The ‘righteous’ and the ‘wise’ are ways of talking about those who trust in and follow after the God who made the world and who sent His Son to rescue it. In fact, we see this in the summary of true wisdom and knowledge here. True wisdom and knowledge comes in the fear of the LORD.

That is, to realise that the Almighty God who made the world, who created humanity in His own image, the one who we have turned away from and do not naturally follow after – this Holy God who could wipe us out in a second, turns to us with love.

He can’t stand our turning away, and it must be punished. But He sent His Son to take the punishment for our wrong! Jesus came to lay down His life for us. So, to fear God, is to understand His power, His set apartness from sin and sinners, His right to rule and judge those who disobey, and yet His mercy toward us, His offer of forgiveness and eternal life to us through Jesus sacrifice.

To fear God is to Who He is, and to live in response to this. To turn from that which does not please Him, and seek to live a life following after Jesus, trusting in His death to cover our wrongs and His resurrection to justify us before the just and holy God.

So ‘God fearers’ are learners, someone who can be rebuked, open to the correction of others. Seeking instruction, teaching, not proud, and arrogant, but humble and contrite in spirit, trembling at God’s Word.

This is true and eternal wisdom: this is the fear of God, that right response to Who He is and what He has done.

My prayer for myself, and for you, is that we would be humble learners. Those who acknowledge our wrongs to God and to one another. Those who trust in and hope in only Jesus and His cross to forgive us and change us.

Those who realise God would be right to punish us, and condemn us, and who are overwhelmed because in Jesus He comes to us with mercy, and grace, forgiveness, and peace and so how can we not love Him for that? How can we not respond to Him with praise, thanks and worship?


Jesus our Ransom.

A reflection on Psalm 49

“Truly no man can ransom another, or give to God the price of his life, for the ransom of their life is costly and can never suffice, that he should live on forever and never see the pit.” Psalm 49:7-9

The truth here is that no human being (no matter who they are!) can make the payment to God for their life. We cannot barter with God for our lives. We cannot do anything or give him anything that will gain us more days of life – it is outside of our control.

Especially as we look at the Bible as a whole we see that our problem of sin, the debt we owe God is unpayable by us – none of us can pay it. We owe God what we cannot afford.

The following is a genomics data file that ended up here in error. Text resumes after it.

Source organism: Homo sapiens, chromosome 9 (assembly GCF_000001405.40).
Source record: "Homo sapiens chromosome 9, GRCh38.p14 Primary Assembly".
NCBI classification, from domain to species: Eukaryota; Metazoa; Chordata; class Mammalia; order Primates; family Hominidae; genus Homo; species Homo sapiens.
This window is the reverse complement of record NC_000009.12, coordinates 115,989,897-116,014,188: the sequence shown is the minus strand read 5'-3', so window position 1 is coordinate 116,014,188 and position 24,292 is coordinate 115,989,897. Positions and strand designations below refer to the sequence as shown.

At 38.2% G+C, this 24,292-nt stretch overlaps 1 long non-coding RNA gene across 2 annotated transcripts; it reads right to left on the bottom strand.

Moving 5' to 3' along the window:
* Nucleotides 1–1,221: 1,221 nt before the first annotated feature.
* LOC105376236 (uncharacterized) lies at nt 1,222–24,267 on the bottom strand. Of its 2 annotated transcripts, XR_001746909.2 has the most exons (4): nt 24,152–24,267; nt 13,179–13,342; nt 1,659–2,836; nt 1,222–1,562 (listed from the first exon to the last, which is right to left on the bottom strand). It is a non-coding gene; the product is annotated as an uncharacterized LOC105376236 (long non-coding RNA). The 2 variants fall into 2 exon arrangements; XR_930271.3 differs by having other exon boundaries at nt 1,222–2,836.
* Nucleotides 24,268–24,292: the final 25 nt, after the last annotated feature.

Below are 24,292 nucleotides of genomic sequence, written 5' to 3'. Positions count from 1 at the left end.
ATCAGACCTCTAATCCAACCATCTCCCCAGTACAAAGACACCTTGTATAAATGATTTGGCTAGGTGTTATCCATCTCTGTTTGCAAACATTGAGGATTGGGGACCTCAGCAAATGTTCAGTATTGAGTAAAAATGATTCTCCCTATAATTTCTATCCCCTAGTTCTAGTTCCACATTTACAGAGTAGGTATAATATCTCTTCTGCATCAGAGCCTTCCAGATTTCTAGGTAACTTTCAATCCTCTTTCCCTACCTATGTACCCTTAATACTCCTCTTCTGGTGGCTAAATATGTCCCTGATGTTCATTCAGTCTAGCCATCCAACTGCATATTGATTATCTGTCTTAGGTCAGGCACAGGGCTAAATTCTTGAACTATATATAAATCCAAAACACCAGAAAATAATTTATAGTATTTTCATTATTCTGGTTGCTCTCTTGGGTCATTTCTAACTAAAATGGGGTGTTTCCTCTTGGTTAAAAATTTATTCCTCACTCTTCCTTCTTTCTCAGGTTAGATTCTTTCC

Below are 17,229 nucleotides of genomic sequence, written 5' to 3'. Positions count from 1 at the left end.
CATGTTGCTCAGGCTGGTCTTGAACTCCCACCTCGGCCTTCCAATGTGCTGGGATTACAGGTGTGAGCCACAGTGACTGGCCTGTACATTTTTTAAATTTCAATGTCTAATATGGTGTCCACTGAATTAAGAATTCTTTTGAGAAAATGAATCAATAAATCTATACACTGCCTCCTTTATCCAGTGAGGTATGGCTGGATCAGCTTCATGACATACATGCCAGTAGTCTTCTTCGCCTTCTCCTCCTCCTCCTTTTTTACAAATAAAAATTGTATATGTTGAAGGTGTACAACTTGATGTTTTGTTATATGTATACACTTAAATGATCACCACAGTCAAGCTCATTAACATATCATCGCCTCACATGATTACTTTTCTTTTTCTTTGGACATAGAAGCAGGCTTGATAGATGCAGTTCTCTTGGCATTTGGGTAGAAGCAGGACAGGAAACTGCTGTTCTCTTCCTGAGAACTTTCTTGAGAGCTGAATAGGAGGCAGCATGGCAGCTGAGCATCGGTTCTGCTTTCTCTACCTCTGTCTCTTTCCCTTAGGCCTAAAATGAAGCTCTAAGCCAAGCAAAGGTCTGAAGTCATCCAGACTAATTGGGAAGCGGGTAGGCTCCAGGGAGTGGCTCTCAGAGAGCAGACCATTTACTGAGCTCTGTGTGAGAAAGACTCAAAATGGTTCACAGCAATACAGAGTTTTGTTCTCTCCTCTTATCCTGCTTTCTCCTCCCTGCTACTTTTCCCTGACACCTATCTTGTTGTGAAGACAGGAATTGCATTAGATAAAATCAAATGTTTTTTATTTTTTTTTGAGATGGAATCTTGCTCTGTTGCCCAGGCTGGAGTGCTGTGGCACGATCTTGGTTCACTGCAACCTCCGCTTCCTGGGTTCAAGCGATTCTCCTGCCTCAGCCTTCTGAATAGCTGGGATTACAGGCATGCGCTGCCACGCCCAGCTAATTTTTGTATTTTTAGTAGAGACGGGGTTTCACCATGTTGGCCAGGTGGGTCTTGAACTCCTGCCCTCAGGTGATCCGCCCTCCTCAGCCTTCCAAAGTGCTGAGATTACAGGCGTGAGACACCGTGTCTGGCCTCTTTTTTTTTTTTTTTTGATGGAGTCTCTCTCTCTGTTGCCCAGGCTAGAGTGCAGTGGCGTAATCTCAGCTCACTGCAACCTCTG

But I love what the Psalmist goes on to say in verse 15:

“But God will ransom my soul from the power of Sheol, for he will receive me.”

In fact, God has done this… He sent His Son Jesus Christ to be our ransom. “The Son of Man came not to be served but to serve, and to give his life as a ransom for many.” (Mathew 20:28), “Christ Jesus… gave himself as a ransom for all, which is the testimony given at the proper time. (1 Timothy 2:5-6).

Do you realise you cannot add an hour to your life by trying to be a better person, or to do good… In fact both you and I have an unpayable debt that we can never work off… but Jesus paid our debt. Jesus is our ransom. “God shows his love for us in that while we were still sinners, Christ died for us.”

Oh, to know and enjoy this truth! To be set free by it and live in response to it… to live in the joy of the eternal life God has given us in His Son… lets enjoy Jesus – our Ransom.



Call out to the God who will never fail you.

A reflection on Psalm 25:16-18
“Turn to me and be gracious to me, for I am lonely and afflicted. The troubles of my heart are enlarged; bring me out of my distresses. Consider my affliction and my trouble, and forgive all my sins.”

Sometimes people have the picture of followers of Jesus as those who have it all together, or at least who pretend too. But here in the Psalm we see the picture of someone who is calling out for God’s help, someone who feels ‘lonely and afflicted’, do you ever feel that way?

To be human is to struggle. It is to have ‘troubles of heart’. For the follower of Jesus, there is Someone to turn to in this. Someone without limitation and weakness. In this same Psalm, the psalmist has called God ‘my God, in you I trust’.

It is this trust in God, that is based upon who He is and what He has done. And Jesus has perfectly revealed this God to us. He has revealed God’s heart of love, care and compassion for helpless sheep and those in need and distress.

There is a call here in this Psalm, a calling out to God: ‘Turn to me’, ‘bring me out of my distresses’, ‘consider my affliction and my trouble’. The Psalmist is convinced that God is there, that He cares, and that He acts for the good of His people. He brings them relief and peace in distress. He brings salvation and rescue, and complete forgiveness for ‘all my sins’.

Are you lonely? Are you afflicted? Do you have troubles in your heart? Are there things for which you want to be forgiven? Call out to God for help and hope. He will grant you relief, He will grant you rescue, He will grant you forgiveness.